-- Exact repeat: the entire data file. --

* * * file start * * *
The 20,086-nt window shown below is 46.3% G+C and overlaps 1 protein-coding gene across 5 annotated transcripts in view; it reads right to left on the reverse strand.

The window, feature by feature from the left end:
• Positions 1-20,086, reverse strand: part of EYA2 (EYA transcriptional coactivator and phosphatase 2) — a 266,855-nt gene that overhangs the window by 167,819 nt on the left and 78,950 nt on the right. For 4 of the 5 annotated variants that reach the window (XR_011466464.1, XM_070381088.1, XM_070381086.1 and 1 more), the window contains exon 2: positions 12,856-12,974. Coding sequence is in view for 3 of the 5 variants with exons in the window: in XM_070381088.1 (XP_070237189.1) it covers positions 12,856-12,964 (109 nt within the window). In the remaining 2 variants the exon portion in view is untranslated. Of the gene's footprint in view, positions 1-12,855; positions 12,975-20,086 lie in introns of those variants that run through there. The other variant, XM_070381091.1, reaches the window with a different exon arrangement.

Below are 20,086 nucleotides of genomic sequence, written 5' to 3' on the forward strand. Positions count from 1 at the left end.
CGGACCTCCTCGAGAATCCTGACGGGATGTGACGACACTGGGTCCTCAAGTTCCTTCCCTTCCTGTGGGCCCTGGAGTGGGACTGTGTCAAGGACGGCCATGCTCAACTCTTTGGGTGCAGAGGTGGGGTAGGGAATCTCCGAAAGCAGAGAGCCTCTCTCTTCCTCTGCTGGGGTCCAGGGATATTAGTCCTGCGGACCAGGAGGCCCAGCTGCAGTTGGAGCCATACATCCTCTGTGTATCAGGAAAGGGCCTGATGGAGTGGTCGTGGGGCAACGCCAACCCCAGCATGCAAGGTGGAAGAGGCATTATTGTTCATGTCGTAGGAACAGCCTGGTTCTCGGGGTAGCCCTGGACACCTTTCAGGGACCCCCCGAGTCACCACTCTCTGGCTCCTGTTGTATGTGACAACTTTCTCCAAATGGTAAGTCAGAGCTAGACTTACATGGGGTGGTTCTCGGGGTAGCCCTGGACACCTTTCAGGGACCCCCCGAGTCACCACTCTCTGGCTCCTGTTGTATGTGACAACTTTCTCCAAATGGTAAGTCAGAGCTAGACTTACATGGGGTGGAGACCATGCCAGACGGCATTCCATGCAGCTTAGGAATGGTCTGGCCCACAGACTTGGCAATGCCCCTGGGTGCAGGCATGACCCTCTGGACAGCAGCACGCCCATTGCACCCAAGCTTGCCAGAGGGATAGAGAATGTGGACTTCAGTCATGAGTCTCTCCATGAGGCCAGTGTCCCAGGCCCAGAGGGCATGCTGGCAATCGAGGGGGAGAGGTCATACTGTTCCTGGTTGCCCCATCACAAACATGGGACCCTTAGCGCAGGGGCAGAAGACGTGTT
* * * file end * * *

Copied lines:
The 20,086-nt window shown below is 46.3% G+C and overlaps 1 protein-coding gene across 5 annotated transcripts in view; it reads right to left on the reverse strand.

The window, feature by feature from the left end:
• Positions 1-20,086, reverse strand: part of EYA2 (EYA transcriptional coactivator and phosphatase 2) — a 266,855-nt gene that overhangs the window by 167,819 nt on the left and 78,950 nt on the right. For 4 of the 5 annotated variants that reach the window (XR_011466464.1, XM_070381088.1, XM_070381086.1 and 1 more), the window contains exon 2: positions 12,856-12,974. Coding sequence is in view for 3 of the 5 variants with exons in the window: in XM_070381088.1 (XP_070237189.1) it covers positions 12,856-12,964 (109 nt within the window). In the remaining 2 variants the exon portion in view is untranslated. Of the gene's footprint in view, positions 1-12,855; positions 12,975-20,086 lie in introns of those variants that run through there. The other variant, XM_070381091.1, reaches the window with a different exon arrangement.

Below are 20,086 nucleotides of genomic sequence, written 5' to 3' on the forward strand. Positions count from 1 at the left end.
CGGACCTCCTCGAGAATCCTGACGGGATGTGACGACACTGGGTCCTCAAGTTCCTTCCCTTCCTGTGGGCCCTGGAGTGGGACTGTGTCAAGGACGGCCATGCTCAACTCTTTGGGTGCAGAGGTGGGGTAGGGAATCTCCGAAAGCAGAGAGCCTCTCTCTTCCTCTGCTGGGGTCCAGGGATATTAGTCCTGCGGACCAGGAGGCCCAGCTGCAGTTGGAGCCATACATCCTCTGTGTATCAGGAAAGGGCCTGATGGAGTGGTCGTGGGGCAACGCCAACCCCAGCATGCAAGGTGGAAGAGGCATTATTGTTCATGTCGTAGGAACAGCCTGGTTCTCGGGGTAGCCCTGGACACCTTTCAGGGACCCCCCGAGTCACCACTCTCTGGCTCCTGTTGTATGTGACAACTTTCTCCAAATGGTAAGTCAGAGCTAGACTTACATGGGGTGGTTCTCGGGGTAGCCCTGGACACCTTTCAGGGACCCCCCGAGTCACCACTCTCTGGCTCCTGTTGTATGTGACAACTTTCTCCAAATGGTAAGTCAGAGCTAGACTTACATGGGGTGGAGACCATGCCAGACGGCATTCCATGCAGCTTAGGAATGGTCTGGCCCACAGACTTGGCAATGCCCCTGGGTGCAGGCATGACCCTCTGGACAGCAGCACGCCCATTGCACCCAAGCTTGCCAGAGGGATAGAGAATGTGGACTTCAGTCATGAGTCTCTCCATGAGGCCAGTGTCCCAGGCCCAGAGGGCATGCTGGCAATCGAGGGGGAGAGGTCATACTGTTCCTGGTTGCCCCATCACAAACATGGGACCCTTAGCGCAGGGGCAGAAGACGTGTT